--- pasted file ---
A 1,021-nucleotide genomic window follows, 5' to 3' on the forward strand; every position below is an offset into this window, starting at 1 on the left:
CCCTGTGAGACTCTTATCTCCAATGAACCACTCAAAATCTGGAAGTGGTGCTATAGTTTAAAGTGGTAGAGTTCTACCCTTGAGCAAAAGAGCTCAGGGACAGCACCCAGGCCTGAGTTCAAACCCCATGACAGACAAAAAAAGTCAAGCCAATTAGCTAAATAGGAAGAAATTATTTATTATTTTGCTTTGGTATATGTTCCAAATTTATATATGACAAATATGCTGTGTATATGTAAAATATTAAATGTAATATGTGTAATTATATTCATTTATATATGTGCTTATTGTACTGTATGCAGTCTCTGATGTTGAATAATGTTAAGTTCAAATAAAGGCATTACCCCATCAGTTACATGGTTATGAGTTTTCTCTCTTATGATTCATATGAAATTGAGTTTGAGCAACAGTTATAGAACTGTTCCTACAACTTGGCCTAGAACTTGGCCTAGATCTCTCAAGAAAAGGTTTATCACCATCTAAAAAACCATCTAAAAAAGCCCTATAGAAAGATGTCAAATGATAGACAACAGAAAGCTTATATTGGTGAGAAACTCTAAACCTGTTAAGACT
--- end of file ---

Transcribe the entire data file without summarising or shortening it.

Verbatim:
A 1,021-nucleotide genomic window follows, 5' to 3' on the forward strand; every position below is an offset into this window, starting at 1 on the left:
CCCTGTGAGACTCTTATCTCCAATGAACCACTCAAAATCTGGAAGTGGTGCTATAGTTTAAAGTGGTAGAGTTCTACCCTTGAGCAAAAGAGCTCAGGGACAGCACCCAGGCCTGAGTTCAAACCCCATGACAGACAAAAAAAGTCAAGCCAATTAGCTAAATAGGAAGAAATTATTTATTATTTTGCTTTGGTATATGTTCCAAATTTATATATGACAAATATGCTGTGTATATGTAAAATATTAAATGTAATATGTGTAATTATATTCATTTATATATGTGCTTATTGTACTGTATGCAGTCTCTGATGTTGAATAATGTTAAGTTCAAATAAAGGCATTACCCCATCAGTTACATGGTTATGAGTTTTCTCTCTTATGATTCATATGAAATTGAGTTTGAGCAACAGTTATAGAACTGTTCCTACAACTTGGCCTAGAACTTGGCCTAGATCTCTCAAGAAAAGGTTTATCACCATCTAAAAAACCATCTAAAAAAGCCCTATAGAAAGATGTCAAATGATAGACAACAGAAAGCTTATATTGGTGAGAAACTCTAAACCTGTTAAGACT